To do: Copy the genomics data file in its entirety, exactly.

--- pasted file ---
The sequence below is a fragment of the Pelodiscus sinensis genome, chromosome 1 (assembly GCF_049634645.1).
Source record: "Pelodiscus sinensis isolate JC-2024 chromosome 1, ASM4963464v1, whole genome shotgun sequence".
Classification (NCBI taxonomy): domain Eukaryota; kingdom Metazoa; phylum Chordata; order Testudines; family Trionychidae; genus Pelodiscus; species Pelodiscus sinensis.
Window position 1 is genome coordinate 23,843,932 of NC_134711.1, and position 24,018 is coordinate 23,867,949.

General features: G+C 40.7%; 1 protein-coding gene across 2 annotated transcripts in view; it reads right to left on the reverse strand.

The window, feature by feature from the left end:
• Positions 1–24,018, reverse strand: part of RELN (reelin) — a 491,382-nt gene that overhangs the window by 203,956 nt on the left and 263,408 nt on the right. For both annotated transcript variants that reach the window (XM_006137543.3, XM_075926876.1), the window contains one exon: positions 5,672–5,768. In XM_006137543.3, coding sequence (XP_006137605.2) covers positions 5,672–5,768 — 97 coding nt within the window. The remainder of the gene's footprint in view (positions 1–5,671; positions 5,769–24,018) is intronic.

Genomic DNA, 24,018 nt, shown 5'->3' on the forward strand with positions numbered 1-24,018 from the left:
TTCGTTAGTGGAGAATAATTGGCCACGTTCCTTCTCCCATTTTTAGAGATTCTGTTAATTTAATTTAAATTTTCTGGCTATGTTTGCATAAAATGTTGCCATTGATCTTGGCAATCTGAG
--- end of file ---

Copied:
The sequence below is a fragment of the Pelodiscus sinensis genome, chromosome 1 (assembly GCF_049634645.1).
Source record: "Pelodiscus sinensis isolate JC-2024 chromosome 1, ASM4963464v1, whole genome shotgun sequence".
Classification (NCBI taxonomy): domain Eukaryota; kingdom Metazoa; phylum Chordata; order Testudines; family Trionychidae; genus Pelodiscus; species Pelodiscus sinensis.
Window position 1 is genome coordinate 23,843,932 of NC_134711.1, and position 24,018 is coordinate 23,867,949.

General features: G+C 40.7%; 1 protein-coding gene across 2 annotated transcripts in view; it reads right to left on the reverse strand.

The window, feature by feature from the left end:
• Positions 1–24,018, reverse strand: part of RELN (reelin) — a 491,382-nt gene that overhangs the window by 203,956 nt on the left and 263,408 nt on the right. For both annotated transcript variants that reach the window (XM_006137543.3, XM_075926876.1), the window contains one exon: positions 5,672–5,768. In XM_006137543.3, coding sequence (XP_006137605.2) covers positions 5,672–5,768 — 97 coding nt within the window. The remainder of the gene's footprint in view (positions 1–5,671; positions 5,769–24,018) is intronic.

Genomic DNA, 24,018 nt, shown 5'->3' on the forward strand with positions numbered 1-24,018 from the left:
TTCGTTAGTGGAGAATAATTGGCCACGTTCCTTCTCCCATTTTTAGAGATTCTGTTAATTTAATTTAAATTTTCTGGCTATGTTTGCATAAAATGTTGCCATTGATCTTGGCAATCTGAG